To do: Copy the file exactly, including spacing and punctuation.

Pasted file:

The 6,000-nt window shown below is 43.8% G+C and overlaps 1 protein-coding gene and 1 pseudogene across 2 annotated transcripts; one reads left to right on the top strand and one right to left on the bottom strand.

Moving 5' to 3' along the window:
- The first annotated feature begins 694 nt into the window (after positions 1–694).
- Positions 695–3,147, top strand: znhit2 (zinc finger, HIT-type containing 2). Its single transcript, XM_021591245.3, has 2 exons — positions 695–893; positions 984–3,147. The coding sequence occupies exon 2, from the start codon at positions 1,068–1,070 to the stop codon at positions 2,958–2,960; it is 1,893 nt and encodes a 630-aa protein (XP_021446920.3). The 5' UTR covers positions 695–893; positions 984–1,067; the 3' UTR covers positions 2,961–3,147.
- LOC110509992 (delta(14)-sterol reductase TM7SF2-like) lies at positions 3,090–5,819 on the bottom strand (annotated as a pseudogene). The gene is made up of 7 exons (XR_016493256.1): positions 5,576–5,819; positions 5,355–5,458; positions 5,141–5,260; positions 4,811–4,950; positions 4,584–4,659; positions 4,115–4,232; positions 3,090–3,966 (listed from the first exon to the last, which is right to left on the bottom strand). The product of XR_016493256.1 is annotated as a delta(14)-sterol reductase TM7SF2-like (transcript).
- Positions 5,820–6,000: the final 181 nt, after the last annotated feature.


The 6,000-nt window shown below is 43.8% G+C and overlaps 1 protein-coding gene and 1 pseudogene across 2 annotated transcripts; one reads left to right on the top strand and one right to left on the bottom strand.

Moving 5' to 3' along the window:
- The first annotated feature begins 694 nt into the window (after positions 1–694).
- Positions 695–3,147, top strand: znhit2 (zinc finger, HIT-type containing 2). Its single transcript, XM_021591245.3, has 2 exons — positions 695–893; positions 984–3,147. The coding sequence occupies exon 2, from the start codon at positions 1,068–1,070 to the stop codon at positions 2,958–2,960; it is 1,893 nt and encodes a 630-aa protein (XP_021446920.3). The 5' UTR covers positions 695–893; positions 984–1,067; the 3' UTR covers positions 2,961–3,147.
- LOC110509992 (delta(14)-sterol reductase TM7SF2-like) lies at positions 3,090–5,819 on the bottom strand (annotated as a pseudogene). The gene is made up of 7 exons (XR_016493256.1): positions 5,576–5,819; positions 5,355–5,458; positions 5,141–5,260; positions 4,811–4,950; positions 4,584–4,659; positions 4,115–4,232; positions 3,090–3,966 (listed from the first exon to the last, which is right to left on the bottom strand). The product of XR_016493256.1 is annotated as a delta(14)-sterol reductase TM7SF2-like (transcript).
- Positions 5,820–6,000: the final 181 nt, after the last annotated feature.